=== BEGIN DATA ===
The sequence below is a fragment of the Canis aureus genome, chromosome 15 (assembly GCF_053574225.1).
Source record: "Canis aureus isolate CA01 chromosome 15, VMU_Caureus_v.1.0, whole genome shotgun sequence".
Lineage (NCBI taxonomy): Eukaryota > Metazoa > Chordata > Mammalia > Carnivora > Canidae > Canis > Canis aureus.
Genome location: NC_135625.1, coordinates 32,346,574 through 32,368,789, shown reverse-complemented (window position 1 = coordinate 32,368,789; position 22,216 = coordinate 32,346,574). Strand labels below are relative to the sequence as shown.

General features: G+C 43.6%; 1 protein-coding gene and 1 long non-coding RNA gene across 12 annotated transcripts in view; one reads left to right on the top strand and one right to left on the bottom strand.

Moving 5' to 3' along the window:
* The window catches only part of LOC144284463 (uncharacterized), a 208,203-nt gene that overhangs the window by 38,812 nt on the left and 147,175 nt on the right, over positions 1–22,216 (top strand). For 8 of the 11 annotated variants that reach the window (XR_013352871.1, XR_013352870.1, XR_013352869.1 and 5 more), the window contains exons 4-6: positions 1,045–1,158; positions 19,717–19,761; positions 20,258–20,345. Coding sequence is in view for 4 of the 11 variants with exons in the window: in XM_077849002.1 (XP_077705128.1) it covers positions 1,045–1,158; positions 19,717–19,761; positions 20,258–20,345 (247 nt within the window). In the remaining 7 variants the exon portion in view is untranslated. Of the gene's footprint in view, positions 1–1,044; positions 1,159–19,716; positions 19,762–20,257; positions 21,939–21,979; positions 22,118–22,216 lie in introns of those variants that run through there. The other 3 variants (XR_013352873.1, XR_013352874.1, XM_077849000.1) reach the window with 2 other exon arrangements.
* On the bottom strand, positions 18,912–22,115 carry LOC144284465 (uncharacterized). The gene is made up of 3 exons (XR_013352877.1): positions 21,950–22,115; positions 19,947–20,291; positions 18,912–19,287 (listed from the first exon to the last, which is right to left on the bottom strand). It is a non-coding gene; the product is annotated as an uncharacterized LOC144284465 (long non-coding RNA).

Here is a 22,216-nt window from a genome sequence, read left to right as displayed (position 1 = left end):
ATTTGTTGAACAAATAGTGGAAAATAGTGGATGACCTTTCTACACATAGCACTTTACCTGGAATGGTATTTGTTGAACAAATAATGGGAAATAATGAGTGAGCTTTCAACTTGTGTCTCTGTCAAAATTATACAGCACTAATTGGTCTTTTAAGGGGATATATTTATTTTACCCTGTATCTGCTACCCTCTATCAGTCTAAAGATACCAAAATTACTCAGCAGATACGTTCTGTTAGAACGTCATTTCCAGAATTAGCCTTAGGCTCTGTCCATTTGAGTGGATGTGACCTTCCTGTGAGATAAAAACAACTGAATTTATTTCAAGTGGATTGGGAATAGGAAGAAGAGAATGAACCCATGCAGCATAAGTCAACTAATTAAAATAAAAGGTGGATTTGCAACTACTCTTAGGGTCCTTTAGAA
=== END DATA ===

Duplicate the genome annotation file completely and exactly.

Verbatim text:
The sequence below is a fragment of the Canis aureus genome, chromosome 15 (assembly GCF_053574225.1).
Source record: "Canis aureus isolate CA01 chromosome 15, VMU_Caureus_v.1.0, whole genome shotgun sequence".
Lineage (NCBI taxonomy): Eukaryota > Metazoa > Chordata > Mammalia > Carnivora > Canidae > Canis > Canis aureus.
Genome location: NC_135625.1, coordinates 32,346,574 through 32,368,789, shown reverse-complemented (window position 1 = coordinate 32,368,789; position 22,216 = coordinate 32,346,574). Strand labels below are relative to the sequence as shown.

General features: G+C 43.6%; 1 protein-coding gene and 1 long non-coding RNA gene across 12 annotated transcripts in view; one reads left to right on the top strand and one right to left on the bottom strand.

Moving 5' to 3' along the window:
* The window catches only part of LOC144284463 (uncharacterized), a 208,203-nt gene that overhangs the window by 38,812 nt on the left and 147,175 nt on the right, over positions 1–22,216 (top strand). For 8 of the 11 annotated variants that reach the window (XR_013352871.1, XR_013352870.1, XR_013352869.1 and 5 more), the window contains exons 4-6: positions 1,045–1,158; positions 19,717–19,761; positions 20,258–20,345. Coding sequence is in view for 4 of the 11 variants with exons in the window: in XM_077849002.1 (XP_077705128.1) it covers positions 1,045–1,158; positions 19,717–19,761; positions 20,258–20,345 (247 nt within the window). In the remaining 7 variants the exon portion in view is untranslated. Of the gene's footprint in view, positions 1–1,044; positions 1,159–19,716; positions 19,762–20,257; positions 21,939–21,979; positions 22,118–22,216 lie in introns of those variants that run through there. The other 3 variants (XR_013352873.1, XR_013352874.1, XM_077849000.1) reach the window with 2 other exon arrangements.
* On the bottom strand, positions 18,912–22,115 carry LOC144284465 (uncharacterized). The gene is made up of 3 exons (XR_013352877.1): positions 21,950–22,115; positions 19,947–20,291; positions 18,912–19,287 (listed from the first exon to the last, which is right to left on the bottom strand). It is a non-coding gene; the product is annotated as an uncharacterized LOC144284465 (long non-coding RNA).

Here is a 22,216-nt window from a genome sequence, read left to right as displayed (position 1 = left end):
ATTTGTTGAACAAATAGTGGAAAATAGTGGATGACCTTTCTACACATAGCACTTTACCTGGAATGGTATTTGTTGAACAAATAATGGGAAATAATGAGTGAGCTTTCAACTTGTGTCTCTGTCAAAATTATACAGCACTAATTGGTCTTTTAAGGGGATATATTTATTTTACCCTGTATCTGCTACCCTCTATCAGTCTAAAGATACCAAAATTACTCAGCAGATACGTTCTGTTAGAACGTCATTTCCAGAATTAGCCTTAGGCTCTGTCCATTTGAGTGGATGTGACCTTCCTGTGAGATAAAAACAACTGAATTTATTTCAAGTGGATTGGGAATAGGAAGAAGAGAATGAACCCATGCAGCATAAGTCAACTAATTAAAATAAAAGGTGGATTTGCAACTACTCTTAGGGTCCTTTAGAA